Tuesday, March 31, 2020

Natural Systems In Lebanon County Return $925 Million In Economic Benefits To The Community Every Year

A new Return On Environment study reports natural systems-- farmland, open space, forested areas and stream buffers-- contribute over $925 million annually to Lebanon County’s economy by filtering water, cleaning the air, controlling flooding and sustaining wildlife.
The study was guided by a local steering committee of individuals from diverse backgrounds-- interested citizens and those with experience in nonprofits, government, and business-- who provided ideas, critical thinking, innovation, and data with across-the-board support.
The major objectives of the study were to--
-- The monetary value of natural system services (the flow of goods and services that benefits people, directly or indirectly, from ecosystem functions);
-- The value of improved air quality relating to healthcare costs;
-- The monetary value of outdoor recreation and the number of participants;
-- The spatial distribution of natural resources’ financial value; and
-- The integration of new land-use and habitat-expansion tools into everyday practice.
The report documented these major economic contributors to Lebanon County’s economy--
-- Agriculture: Agriculture in the county generates over $350 million in annual total sales from 1,149 farms averaging 94 acres each;
-- Recreation: Outdoor recreation in the county provides over $183.9 million in annual total revenue, creates 1,800 jobs and saves $67 million a year in healthcare costs;
-- Natural Systems: Open space, forested areas, watershed areas provide over $309.8 million in annual savings in producing clean drinking water, flood protection, recreation and tourism opportunities.
Challenges & Issues
Promoting sustainable economic growth while maintaining a high quality of life, low cost of living, good health, and a unique sense of place is Lebanon County’s major challenge. 
A second, and more difficult, challenge is how to balance the health of natural systems to support a sustainable economy. 
Research shows that the most efficient way to avoid excessive future costs is to increase the connectivity of large forests and riparian corridors (ecosystems of plant life growing near natural bodies of water) so that they may function and retain resiliency under a wider range of weather conditions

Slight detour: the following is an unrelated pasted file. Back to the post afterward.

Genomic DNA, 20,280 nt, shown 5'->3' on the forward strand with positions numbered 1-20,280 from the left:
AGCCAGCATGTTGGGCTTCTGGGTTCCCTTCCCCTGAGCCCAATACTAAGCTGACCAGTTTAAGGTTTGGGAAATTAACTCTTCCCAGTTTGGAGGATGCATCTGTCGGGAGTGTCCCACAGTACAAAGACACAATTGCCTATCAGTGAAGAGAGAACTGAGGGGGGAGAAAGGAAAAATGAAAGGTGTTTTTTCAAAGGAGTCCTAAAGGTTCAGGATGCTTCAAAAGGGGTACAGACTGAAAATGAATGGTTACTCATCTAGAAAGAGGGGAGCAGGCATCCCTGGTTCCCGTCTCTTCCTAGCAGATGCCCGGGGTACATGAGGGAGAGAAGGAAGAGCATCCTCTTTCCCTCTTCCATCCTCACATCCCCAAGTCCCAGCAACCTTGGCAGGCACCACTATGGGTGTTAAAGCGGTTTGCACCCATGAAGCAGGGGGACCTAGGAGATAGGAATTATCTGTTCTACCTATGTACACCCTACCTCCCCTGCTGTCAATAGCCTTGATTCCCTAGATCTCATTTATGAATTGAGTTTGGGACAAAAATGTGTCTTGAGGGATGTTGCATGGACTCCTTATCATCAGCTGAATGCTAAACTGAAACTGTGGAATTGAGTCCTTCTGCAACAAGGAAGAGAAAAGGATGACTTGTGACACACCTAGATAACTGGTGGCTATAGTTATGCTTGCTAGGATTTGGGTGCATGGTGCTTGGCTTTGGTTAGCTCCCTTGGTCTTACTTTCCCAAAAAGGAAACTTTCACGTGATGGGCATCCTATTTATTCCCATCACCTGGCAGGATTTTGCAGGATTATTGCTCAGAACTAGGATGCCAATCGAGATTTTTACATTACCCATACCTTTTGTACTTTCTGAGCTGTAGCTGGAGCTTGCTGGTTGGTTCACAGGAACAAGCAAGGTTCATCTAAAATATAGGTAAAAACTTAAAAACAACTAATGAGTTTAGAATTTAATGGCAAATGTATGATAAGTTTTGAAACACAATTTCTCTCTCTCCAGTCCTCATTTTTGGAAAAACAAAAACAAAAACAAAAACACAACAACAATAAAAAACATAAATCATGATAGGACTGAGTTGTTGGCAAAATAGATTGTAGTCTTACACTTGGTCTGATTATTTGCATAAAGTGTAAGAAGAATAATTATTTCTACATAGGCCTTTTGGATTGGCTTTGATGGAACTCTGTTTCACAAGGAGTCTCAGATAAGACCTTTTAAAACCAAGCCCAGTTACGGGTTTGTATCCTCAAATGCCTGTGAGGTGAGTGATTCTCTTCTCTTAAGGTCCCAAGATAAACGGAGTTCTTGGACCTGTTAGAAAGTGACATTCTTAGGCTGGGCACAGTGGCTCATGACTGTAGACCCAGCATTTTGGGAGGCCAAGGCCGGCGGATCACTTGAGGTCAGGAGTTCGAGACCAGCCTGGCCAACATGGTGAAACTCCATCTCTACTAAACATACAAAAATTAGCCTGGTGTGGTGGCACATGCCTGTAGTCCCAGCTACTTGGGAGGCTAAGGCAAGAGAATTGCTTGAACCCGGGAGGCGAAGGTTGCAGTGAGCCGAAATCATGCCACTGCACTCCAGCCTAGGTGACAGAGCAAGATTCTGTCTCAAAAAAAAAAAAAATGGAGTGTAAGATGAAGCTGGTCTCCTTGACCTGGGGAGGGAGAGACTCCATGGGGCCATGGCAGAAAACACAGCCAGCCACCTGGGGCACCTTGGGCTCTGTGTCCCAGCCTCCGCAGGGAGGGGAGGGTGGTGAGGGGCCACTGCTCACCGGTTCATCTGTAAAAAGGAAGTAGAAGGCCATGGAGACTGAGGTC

Also identified as major challenges and issues in the county, were--
-- Population Growth: Lebanon County has the second-fastest-growing population by county in the state;
-- Aging Population: An aging population is impacting the local population and culture.  After high school, many young people look for jobs outside the region or go on to college and have difficulty finding jobs back home once they graduate.
-- Water Supply: Studies on possible water-supply shortages during drought times by 2030 have been conducted, which indicate that water supply may be an issue for future growth;
-- Water Quality: 58.6 percent of Lebanon County’s waterways are under some level of impairment. Less than half of the riparian buffers (vegetated areas along waterways that help shade and protect from the impact of adjacent land use) in the county are providing financial benefits; 
-- Riparian Buffer Value: Current riparian buffers provide $47.7 million per year in return on environment;
-- Outdoor Recreation: As Millennials continue to prioritize outdoor recreation opportunities, participation rates should increase. However, the demand for outdoor recreation in Lebanon County exceeds the business capacity to meet it.
-- Farmland Loss: Since 2012, Lebanon County has lost 11.4 percent of its farmland and 5.74 percent of its farms.
-- Sprawl: Pennsylvanians have consumed more land per person than any other state. Sprawl accelerates the fragmentation and depletion of forests, wetlands, and other open areas where cost-free natural system services occur, and contributes to the loss of critical habitat. Commercial and industrial development, farms, and open land generate more revenue than they require in services.
John Rogers, Keystone Conservation Trust, Tom West, Greener Planning and Ben Goodman Creative supported the study with consulting services.  The Swatara Watershed Association for supporting the study and Jo Ellen Litz for providing facilities for the Lebanon County Return on Environment meetings.
The Lebanon County ROE report is one of a series of studies documenting the value of natural systems in Berks, Carbon, Cumberland, Dauphin, Lehigh and Perry counties supported by the Kittatinny Ridge Coalition.
For more information, visit the Kittatinny Ridge Coalition Return On Environment webpage.
Related Articles - Return On Environment:
[Posted: March 31, 2020]  PA Environment Digest

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